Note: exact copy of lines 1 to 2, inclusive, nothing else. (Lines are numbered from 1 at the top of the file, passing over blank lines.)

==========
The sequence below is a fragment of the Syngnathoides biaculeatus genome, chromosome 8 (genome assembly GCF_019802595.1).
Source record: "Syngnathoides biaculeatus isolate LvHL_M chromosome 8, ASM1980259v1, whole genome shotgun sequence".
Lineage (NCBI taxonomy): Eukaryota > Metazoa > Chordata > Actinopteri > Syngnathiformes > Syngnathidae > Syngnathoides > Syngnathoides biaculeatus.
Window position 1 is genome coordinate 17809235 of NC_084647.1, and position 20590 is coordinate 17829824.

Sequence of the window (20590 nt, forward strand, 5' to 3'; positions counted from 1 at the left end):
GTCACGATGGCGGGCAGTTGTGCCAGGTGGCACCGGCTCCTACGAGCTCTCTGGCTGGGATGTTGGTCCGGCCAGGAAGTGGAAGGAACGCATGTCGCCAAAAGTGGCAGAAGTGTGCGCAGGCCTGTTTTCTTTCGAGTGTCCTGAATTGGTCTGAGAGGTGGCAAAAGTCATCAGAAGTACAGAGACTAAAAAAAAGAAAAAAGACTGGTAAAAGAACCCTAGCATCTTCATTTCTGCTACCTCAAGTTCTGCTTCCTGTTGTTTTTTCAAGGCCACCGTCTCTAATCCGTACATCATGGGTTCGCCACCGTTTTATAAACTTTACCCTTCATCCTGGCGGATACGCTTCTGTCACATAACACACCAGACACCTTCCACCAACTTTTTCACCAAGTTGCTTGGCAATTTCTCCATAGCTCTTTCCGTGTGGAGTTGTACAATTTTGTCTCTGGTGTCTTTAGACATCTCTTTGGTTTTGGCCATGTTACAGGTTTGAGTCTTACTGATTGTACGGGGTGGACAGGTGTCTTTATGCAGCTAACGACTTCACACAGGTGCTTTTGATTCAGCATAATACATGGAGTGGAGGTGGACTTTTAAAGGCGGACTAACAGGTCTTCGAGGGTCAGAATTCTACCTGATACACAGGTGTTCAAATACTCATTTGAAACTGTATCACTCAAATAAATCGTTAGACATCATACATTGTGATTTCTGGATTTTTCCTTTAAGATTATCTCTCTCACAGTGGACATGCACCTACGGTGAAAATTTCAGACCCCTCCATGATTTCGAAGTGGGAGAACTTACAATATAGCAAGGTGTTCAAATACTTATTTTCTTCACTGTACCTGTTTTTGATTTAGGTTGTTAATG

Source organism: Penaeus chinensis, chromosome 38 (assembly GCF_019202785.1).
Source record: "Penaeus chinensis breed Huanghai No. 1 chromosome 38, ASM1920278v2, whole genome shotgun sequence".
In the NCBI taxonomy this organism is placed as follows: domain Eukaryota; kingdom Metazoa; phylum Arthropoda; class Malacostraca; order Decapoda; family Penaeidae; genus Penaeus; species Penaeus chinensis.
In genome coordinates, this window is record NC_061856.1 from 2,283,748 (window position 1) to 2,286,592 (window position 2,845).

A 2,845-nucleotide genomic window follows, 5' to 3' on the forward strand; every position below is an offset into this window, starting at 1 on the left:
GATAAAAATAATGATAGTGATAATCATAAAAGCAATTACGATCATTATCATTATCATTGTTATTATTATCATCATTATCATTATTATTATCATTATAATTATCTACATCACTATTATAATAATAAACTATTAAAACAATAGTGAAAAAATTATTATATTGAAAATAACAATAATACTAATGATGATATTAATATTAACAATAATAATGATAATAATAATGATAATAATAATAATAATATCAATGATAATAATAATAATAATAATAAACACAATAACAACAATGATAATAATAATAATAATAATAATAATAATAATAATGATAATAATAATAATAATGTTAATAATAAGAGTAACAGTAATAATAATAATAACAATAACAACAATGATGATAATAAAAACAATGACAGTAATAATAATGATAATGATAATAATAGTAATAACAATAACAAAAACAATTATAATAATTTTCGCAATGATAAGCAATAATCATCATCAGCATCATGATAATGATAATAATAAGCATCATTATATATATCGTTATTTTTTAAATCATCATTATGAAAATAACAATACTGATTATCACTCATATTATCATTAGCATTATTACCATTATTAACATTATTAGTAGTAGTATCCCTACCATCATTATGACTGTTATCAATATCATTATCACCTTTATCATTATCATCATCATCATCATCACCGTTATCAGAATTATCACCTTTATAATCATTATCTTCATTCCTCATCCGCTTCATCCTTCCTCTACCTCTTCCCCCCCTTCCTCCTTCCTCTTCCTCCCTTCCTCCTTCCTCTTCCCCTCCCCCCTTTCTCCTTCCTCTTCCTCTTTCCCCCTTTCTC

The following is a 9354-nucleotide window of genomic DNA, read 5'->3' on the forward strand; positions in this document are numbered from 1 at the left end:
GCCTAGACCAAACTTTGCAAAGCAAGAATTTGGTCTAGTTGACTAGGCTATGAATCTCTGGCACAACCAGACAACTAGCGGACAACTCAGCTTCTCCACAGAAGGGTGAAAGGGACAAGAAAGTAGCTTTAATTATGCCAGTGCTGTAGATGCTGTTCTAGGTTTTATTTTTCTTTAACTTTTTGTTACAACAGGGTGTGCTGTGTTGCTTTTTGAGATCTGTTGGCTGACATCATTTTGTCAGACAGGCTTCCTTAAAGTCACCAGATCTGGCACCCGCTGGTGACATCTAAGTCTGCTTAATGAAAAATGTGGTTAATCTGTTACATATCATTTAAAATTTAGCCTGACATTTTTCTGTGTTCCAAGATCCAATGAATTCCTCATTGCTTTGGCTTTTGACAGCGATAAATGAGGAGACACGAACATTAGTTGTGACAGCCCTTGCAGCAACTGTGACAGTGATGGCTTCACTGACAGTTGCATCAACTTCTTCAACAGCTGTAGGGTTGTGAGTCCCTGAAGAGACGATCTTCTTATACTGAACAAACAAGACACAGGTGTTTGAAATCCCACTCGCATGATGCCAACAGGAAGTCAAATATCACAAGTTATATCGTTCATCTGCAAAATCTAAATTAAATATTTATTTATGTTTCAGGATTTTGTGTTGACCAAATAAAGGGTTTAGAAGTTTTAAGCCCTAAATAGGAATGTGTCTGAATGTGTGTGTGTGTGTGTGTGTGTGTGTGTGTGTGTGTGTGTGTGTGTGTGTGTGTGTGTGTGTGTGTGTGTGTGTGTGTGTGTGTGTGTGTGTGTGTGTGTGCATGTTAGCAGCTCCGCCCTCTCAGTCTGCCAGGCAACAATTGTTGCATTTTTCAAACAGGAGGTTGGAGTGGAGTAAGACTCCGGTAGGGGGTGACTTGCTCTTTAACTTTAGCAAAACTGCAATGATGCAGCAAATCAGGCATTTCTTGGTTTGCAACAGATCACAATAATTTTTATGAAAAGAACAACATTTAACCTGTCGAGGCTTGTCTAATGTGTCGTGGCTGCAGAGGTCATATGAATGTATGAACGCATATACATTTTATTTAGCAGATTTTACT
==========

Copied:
The sequence below is a fragment of the Syngnathoides biaculeatus genome, chromosome 8 (genome assembly GCF_019802595.1).
Source record: "Syngnathoides biaculeatus isolate LvHL_M chromosome 8, ASM1980259v1, whole genome shotgun sequence".